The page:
Behind the CEP curtain – it’s about time, not the cache

TIBCO is the CEP vendor most focused on the market for business rules, as reflected in Paul Vincent’s post here.  Although I agree with Paul that rule vendors are not currently offering enough in terms of support for long-running processes, the conclusions that he draws in favor of considering a CEP alternative to a BRMS are not compelling yet.

Paul said that rules don’t address the following that are addressed by CEP:

  1. BAM (business activity monitoring) and the other BPM (business performance management)
  2. Complex-rule processing
  3. Customer-centric (portfolio-based) decisions / policies

I am sure Paul was just being flippant, but you may notice that there is a bit of a war going on between CEP, BPM and rules right now.  (more…)

February 29, 2008

CEP crossing the chasm into BPM by way of BRMS

Complex event processing (CEP) software handles many low-level events to recognize a high-level event that triggers a business process.  Since many business processes do not consider low-level data events, BPM may not seem to need event processing.  On the other hand, event processing would not be relevant at all if it did not occasionally trigger a business process or decision.  In other words, it appears that:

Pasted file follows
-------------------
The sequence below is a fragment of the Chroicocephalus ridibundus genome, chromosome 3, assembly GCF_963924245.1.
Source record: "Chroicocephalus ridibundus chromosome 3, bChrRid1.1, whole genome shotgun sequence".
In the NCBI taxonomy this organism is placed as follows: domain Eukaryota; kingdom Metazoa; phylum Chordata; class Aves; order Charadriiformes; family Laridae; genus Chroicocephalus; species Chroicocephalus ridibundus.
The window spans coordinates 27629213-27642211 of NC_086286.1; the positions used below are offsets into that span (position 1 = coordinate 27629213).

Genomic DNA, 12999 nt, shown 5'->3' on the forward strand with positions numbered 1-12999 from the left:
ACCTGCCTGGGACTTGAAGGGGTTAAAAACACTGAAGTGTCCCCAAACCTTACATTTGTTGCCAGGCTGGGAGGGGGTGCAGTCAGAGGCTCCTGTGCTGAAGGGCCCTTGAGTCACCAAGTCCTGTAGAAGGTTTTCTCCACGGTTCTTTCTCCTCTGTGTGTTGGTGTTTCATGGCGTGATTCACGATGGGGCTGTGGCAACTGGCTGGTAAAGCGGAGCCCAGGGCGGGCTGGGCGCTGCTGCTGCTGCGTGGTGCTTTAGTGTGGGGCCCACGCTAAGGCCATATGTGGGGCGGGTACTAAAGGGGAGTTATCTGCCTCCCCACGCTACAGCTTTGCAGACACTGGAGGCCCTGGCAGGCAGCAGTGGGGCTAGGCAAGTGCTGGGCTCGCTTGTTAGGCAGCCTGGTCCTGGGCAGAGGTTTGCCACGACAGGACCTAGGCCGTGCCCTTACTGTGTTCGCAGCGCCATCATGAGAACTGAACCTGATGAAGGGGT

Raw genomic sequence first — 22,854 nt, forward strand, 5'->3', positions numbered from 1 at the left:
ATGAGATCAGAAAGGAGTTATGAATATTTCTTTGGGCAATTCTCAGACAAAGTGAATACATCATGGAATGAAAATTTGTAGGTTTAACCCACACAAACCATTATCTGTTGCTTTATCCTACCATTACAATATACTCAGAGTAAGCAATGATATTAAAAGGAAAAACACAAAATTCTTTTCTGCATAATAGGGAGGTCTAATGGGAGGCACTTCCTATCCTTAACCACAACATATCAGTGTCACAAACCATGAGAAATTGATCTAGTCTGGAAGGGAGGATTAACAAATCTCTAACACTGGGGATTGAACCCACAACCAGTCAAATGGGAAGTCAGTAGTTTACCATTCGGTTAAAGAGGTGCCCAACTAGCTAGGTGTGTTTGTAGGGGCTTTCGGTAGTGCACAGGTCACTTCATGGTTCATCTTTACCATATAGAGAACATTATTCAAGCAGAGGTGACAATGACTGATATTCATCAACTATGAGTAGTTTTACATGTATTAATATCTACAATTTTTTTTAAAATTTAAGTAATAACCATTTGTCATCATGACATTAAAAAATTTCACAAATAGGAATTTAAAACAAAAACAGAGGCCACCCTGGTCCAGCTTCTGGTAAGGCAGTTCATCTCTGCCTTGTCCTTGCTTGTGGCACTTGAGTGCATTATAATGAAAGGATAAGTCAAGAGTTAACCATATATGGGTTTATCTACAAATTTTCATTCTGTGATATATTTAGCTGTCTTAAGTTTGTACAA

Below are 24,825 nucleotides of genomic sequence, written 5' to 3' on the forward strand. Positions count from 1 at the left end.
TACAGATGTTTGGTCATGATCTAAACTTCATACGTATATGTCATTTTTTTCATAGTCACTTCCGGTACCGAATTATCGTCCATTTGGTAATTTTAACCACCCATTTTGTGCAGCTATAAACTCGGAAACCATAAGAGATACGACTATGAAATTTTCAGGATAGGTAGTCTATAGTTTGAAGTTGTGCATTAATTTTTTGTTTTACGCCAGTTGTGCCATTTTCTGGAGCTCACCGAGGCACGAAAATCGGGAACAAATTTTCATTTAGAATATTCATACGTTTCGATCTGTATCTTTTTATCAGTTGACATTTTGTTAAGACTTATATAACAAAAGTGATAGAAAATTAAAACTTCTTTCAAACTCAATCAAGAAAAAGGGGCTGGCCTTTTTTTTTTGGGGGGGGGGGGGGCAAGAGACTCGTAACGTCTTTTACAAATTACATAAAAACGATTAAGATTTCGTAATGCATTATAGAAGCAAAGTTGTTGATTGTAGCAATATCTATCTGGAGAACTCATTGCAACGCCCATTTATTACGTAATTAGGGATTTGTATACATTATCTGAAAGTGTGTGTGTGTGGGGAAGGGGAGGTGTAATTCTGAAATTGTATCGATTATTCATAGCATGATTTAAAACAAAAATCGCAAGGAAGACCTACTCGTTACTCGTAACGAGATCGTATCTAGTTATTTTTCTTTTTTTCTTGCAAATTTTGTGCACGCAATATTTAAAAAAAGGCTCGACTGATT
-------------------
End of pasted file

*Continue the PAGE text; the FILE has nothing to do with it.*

• CEP requires BPM but
  • BPM does not require CEP

The first point is market limiting for CEP vendors.  Fortunately for CEP vendors, however, most BPM does require event-processing, however complex.  In fact, event processing is perhaps the greatest weakness of current BPM systems (BPMS) and business rules management systems (BRMS), as discussed further below. (more…)

February 19, 2008

Understanding events and processes takes time

We have been teaching a computer to answer questions like, “How much did IBM’s earnings change last quarter?”  It takes a fair bit of knowledge, including how to understand English, to answer this question.  But teaching it what a “quarter” is brought back memories of debates with some former CMU colleagues about what units are and how to model time.  Since quite a few people ask me for help with knowledge engineering and ontological matters, I thought some might be interested in parts of those debates.As you will see, a strong upper ontology of common knowledge is required to understand common business knowledge.  Leveraging such an ontology is the only way to deliver business rules for under $50.